“Whether it’s interval [between doses], whether it’s heterologous prime-boost [studies], whether it’s boosting strategies, fractional dosing, whatever …  you need an authorized vaccine” to test against, Lurie said. “And we can’t get access to vaccines. That’s the basic issue.”

The problem shouldn’t be insurmountable. The South Korean vaccine manufacturer, SK Bioscience, announced recently that it is beginning a Phase 3 trial of a vaccine it is developing in conjunction with vaccine giant GSK, which is supplying a boosting compound known as an adjuvant. The clinical trial will compare the SK vaccine against AstraZeneca’s vaccine. SK Bioscience also produces the AstraZeneca vaccine.

On the health policy studies front, so-called mix-and-match trials are being conducted both in the United States and in Britain. The aim is to see whether using two different vaccines is more effective than using the same vaccine for both priming and boosting doses.

The U.S. trial, being conducted by the National Institute of Allergy and Infectious Diseases, is studying combinations of the three vaccines authorized for use in this country: the Pfizer, Moderna and J&J vaccines. The U.K. trial, being conducted by the University of Oxford, is studying combinations of the Pfizer, Moderna, and AstraZeneca vaccines — which are all authorized for use in Britain — as well as a vaccine made by Novavax, which is in the process of seeking emergency use authorization from the British regulatory authorities.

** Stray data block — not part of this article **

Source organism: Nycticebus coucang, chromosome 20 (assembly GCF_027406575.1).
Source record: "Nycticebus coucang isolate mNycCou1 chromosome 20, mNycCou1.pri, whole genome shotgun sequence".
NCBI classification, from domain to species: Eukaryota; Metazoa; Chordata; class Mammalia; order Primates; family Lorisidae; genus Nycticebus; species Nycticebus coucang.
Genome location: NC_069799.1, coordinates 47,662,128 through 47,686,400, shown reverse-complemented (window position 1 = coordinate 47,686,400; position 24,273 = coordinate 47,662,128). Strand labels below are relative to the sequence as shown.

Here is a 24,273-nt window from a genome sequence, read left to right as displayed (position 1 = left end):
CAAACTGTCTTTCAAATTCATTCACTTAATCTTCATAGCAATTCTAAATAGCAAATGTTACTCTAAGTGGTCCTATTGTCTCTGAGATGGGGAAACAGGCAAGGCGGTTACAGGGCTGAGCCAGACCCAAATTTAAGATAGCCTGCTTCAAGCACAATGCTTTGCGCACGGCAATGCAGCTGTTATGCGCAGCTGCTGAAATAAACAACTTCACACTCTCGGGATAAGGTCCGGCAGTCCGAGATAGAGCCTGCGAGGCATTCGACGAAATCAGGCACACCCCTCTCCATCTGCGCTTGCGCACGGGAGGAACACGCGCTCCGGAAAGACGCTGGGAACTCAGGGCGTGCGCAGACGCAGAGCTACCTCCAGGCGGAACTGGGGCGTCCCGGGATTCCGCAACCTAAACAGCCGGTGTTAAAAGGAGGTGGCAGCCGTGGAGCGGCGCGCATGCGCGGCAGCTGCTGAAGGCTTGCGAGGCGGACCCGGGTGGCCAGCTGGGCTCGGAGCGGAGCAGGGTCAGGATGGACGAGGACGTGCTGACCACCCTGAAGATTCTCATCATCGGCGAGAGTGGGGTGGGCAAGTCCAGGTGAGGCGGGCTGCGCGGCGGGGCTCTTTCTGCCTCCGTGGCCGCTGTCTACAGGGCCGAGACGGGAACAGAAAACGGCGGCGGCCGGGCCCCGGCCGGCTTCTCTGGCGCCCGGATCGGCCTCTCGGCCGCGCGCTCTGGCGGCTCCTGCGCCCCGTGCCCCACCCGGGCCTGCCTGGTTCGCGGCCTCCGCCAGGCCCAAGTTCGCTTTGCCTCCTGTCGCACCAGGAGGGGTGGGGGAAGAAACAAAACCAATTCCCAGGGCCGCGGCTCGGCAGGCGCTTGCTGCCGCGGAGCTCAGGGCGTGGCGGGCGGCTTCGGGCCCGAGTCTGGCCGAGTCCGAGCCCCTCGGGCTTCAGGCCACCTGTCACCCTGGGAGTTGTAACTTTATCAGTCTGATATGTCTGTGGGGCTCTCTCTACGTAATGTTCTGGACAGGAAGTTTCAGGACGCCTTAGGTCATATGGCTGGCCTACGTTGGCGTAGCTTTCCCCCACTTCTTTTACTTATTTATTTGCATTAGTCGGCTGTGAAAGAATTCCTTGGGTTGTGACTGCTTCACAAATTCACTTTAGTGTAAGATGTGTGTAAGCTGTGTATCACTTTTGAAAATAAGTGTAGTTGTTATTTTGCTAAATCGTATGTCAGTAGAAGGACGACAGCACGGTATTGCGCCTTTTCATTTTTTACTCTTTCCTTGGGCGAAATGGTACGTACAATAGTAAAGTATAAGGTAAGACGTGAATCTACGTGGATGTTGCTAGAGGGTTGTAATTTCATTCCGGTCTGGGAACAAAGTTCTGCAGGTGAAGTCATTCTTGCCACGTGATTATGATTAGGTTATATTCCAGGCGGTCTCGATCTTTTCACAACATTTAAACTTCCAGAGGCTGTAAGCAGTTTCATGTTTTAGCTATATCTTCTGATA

But in both cases, the trials are only being conducted using vaccines authorized for use in the country in which the study is being conducted. That means that questions that have global ramifications — for instance, could some of the Chinese vaccines be more effective if boosted with a Pfizer, AstraZeneca, or Novavax vaccine? — won’t be answered by these studies. None of the Chinese vaccines has been authorized in either the U.S. or the U.K.

Lurie said CEPI is willing to finance some of these crucial studies, but “moving forward on any of those things is contingent upon us getting vaccine.”

The amount of vaccine doses needed is not massive. A Phase 3 trial of a new vaccine might require 20,000 doses of a comparator vaccine. A Phase 2 trial measuring immunogenicity — the levels of antibodies vaccine doses generate — would need substantially fewer. The British trial, called Com-COV2, is giving just over 1,000 volunteers a third dose of a vaccine that differs from their original vaccination regimen. The U.S. trial is smaller still, involving about 150 people.

Lurie said the problem could be solved, if countries buying vaccine modify the contracts with suppliers. A number have initially indicated willingness, she said, but progress has stalled when they realize the amount of work involved.

“We have a global problem to solve,” Lurie said. “We’re stuck with the vaccines we have unless we can move forward.”